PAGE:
indian creek nature trail
The Indian Creek Nature Trail loop has had considerable work done recently so I started there on a hike up Indian Creek. The lower seasonal bridge is in place which eliminates having to ford the creek, although the water level was quite low when I was there. New numbered posts were in place but I still couldn't figure out what they were supposed to point out. Washouts have been filled in, debris has been removed from the trail itself, and the rock border has had numerous missing rocks replaced. If anyone manages to get lost on this 1 mile loop then they should be required to remain indoors forever.
The high point of the day were the azaleas that were coming up here and there. You could smell them long before you could see them. The upper bridge has been completely rebuilt and looks great — the handrailings on the old bridge did not instill a feeling of "rigidity" when one leaned against them.
I had a nice loop hike up Sulphur Creek, beginning at the paved road. As expected, there were new "logjams" here and there from fallen trees. I crossed over the East Fork and hiked up the West Fork (although it had considerably less water) until I reached the PCT, then walked east a bit until I reached the trail back down to the paved road. An easy 3 mile loop that takes a little over an hour.
Another hike along the Root Creek Trail, this time to wander around the Fern Spring area and smell the Azaleas. A lot of the Azalea bushes along Castle Creek on the south side of the Crags appeared to be slightly past their prime, but here on the shady north side they were going strong.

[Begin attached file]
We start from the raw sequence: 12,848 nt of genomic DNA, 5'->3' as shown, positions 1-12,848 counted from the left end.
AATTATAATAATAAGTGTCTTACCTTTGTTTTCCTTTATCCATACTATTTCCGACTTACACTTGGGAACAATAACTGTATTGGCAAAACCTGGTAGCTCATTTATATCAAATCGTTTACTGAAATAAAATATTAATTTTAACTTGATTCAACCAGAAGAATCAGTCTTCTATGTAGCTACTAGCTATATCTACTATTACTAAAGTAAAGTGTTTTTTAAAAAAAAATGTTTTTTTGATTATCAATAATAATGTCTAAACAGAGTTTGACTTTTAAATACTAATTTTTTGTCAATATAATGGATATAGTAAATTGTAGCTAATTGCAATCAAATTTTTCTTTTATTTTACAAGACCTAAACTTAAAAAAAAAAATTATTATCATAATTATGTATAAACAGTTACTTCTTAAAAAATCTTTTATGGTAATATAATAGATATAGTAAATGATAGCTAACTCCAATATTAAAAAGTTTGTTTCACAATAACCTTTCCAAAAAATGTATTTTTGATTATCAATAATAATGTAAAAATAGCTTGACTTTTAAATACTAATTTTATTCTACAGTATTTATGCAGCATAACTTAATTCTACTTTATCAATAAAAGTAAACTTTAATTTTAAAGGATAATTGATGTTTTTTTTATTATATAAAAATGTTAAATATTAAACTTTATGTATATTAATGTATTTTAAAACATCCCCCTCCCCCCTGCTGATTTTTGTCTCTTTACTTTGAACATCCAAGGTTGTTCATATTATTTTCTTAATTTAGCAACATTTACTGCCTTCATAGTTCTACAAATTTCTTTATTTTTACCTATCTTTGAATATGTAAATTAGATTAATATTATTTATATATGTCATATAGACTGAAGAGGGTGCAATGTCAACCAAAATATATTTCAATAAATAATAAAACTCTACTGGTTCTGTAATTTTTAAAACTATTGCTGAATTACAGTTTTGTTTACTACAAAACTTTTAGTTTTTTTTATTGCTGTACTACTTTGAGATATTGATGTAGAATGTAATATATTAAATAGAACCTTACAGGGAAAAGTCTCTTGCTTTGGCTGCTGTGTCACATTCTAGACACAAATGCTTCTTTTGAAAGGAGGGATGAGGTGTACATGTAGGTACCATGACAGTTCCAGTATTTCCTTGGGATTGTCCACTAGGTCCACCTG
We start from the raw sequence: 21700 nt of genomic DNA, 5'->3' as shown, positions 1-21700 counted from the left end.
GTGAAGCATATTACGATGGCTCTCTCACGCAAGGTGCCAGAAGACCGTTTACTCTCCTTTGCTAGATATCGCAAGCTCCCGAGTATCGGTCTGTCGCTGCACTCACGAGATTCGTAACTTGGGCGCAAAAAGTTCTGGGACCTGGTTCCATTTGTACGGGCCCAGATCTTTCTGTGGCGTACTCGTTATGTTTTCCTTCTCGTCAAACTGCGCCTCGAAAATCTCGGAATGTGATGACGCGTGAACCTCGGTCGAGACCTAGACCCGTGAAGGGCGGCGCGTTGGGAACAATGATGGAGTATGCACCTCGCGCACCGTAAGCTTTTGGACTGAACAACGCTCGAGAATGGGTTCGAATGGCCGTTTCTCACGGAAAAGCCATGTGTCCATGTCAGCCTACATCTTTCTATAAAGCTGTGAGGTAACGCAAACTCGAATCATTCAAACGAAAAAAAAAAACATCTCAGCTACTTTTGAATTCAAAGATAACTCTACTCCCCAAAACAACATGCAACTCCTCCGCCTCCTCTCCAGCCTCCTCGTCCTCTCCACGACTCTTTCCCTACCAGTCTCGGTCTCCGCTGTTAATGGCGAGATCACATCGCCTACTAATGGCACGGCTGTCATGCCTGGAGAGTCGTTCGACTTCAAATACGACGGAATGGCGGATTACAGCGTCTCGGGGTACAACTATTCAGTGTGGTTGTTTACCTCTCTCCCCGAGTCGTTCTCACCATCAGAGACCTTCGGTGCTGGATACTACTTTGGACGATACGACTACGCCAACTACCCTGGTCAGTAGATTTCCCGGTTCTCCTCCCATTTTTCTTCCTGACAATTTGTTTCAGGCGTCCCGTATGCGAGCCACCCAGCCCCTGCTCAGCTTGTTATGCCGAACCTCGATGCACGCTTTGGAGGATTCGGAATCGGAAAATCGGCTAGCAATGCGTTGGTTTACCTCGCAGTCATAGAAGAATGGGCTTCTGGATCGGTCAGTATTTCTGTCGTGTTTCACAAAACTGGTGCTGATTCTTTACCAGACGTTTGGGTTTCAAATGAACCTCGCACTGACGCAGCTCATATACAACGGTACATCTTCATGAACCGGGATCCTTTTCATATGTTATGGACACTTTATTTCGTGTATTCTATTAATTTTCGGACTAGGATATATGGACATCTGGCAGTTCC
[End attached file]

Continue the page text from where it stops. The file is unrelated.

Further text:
The difference a wet winter makes after several years of "dry" ones is evident everywhere — the overall color of the landscape went from brown (because of all the pine needles wherever you looked) to green (because of all of the new plants that you can barely avoid stepping on if you wandered off the trail).
kettlebelly/pct/root creek loop
This hike started at the Vista Point parking area, where I headed up toward the lookout spot, then turned left and went downhill on the Kettlebelly Trail to the service road, skillfully dodging poison oak as if I was el torero. Turning left on the road I passed a section of rail left over from the logging railroad that wound its way around Kettlebelly Ridge a hundred years ago. This side of the ridge was not only hot from the southern exposure but possessed the din of planes, trains, and automobiles.
Rounding the east edge of the ridge I found myself on the Root Creek side, with its cooler northern exposure and less and less of an awareness of Interstate 5. Following the Pacific Crest Trail west until I reached the junction with the Root Creek Trail, I followed it over to Fern Spring, where the sounds were just birds and flowing water.
The azaleas were in full bloom, as well as several different Lilies. Plants everywhere I looked seemed to be on the verge of blooming, so I plan to visit this spot again in a week or so. I backtracked on the Root Creek Trail to the parking area after about a 4½ mile loop.